I'm excited too! It'll be interesting to see how the Vikes do with McNabb, tho I wished that they'd stop getting these old QB veterans (McNabb, Favre, Moon, McMahon, etc.), and do more to train and keep good up-and-coming players.
@Annella: In some ways I agree with you... Nowadays it seems like the money becomes more important than the game. When professional sports first started, it was made up of guys from the city / state they were playing for, and they played for the love of the game. Now it seems like they'll move around the country looking for the best offer rather than their home-town. Also, some athletes seem to only work as hard as they need to to get a paycheck rather than always trying to best themselves in the spirit of the sport. For example, Randy Moss seemed to have a poor work ethic; he was naturally talented, so he received a lot of money early in his career, but then he never seemed to put in much effort, esp. after he had established a name for himself.
However, there are a lot of "careers" that I may think are not "real jobs" and are a waste of time and effort: actors, game developers, bartenders, dancers (both normal and risque), singers and other musicians, fictional authors, etc. Do they really provide any true benefit to our society? At first look I'd say no -- none of those occupations provide a necessary good or service. But then again we are also an emotional animal. We like to feel happiness, enjoyment, relaxation, excitement, etc. If we were to eliminate all of these occupations, it would be a boring life indeed. Thus we are willing to spend money for people that entertain us as well as for the other goods and services we deem necessary for our survival. And as with any other industry, entertainers' cost is mitigated by supply and demand.... If you want to see some entertainment, you can go to a local community theater and watch a play for $10-20. But if you want to see the best talents act, you'd have to go to a Broadway show for tickets that are much more expensive. Same with sports; we have a local farm-league baseball team that for $25 you get tickets to the game and entry to the "deck" where they have all-you-can-eat / drink food and beverages (including beer), whereas to see the MLB Twins, it'd cost $25 just to get a ticket to the game in the "nose-bleed" section.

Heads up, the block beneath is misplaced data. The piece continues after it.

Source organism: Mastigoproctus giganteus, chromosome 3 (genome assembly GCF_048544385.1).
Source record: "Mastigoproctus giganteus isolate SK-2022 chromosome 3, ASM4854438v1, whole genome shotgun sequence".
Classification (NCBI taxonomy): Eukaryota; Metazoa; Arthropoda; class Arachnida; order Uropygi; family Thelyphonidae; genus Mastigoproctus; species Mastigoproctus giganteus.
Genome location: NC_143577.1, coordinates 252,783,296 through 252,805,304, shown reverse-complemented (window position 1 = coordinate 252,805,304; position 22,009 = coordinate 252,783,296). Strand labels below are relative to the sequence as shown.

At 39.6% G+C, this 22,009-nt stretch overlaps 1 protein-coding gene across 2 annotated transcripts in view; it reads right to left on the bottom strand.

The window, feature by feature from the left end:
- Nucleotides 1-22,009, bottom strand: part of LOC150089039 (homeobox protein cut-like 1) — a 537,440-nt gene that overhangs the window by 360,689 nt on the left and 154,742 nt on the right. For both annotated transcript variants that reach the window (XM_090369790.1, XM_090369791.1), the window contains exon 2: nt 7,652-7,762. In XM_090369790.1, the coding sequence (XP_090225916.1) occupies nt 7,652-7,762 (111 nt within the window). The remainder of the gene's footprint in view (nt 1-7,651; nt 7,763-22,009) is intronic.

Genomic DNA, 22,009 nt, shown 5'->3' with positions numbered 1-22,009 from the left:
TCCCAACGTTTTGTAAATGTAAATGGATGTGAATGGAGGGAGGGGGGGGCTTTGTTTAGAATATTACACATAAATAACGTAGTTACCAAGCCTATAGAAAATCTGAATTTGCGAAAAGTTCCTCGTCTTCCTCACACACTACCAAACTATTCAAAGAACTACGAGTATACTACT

So even though in some ways I think that athlete salaries may seem excessive esp. when considering what actual benefit they provide for society, I really cannot begrudge them of that money, and can only use that as an inspiration to be the best that I can.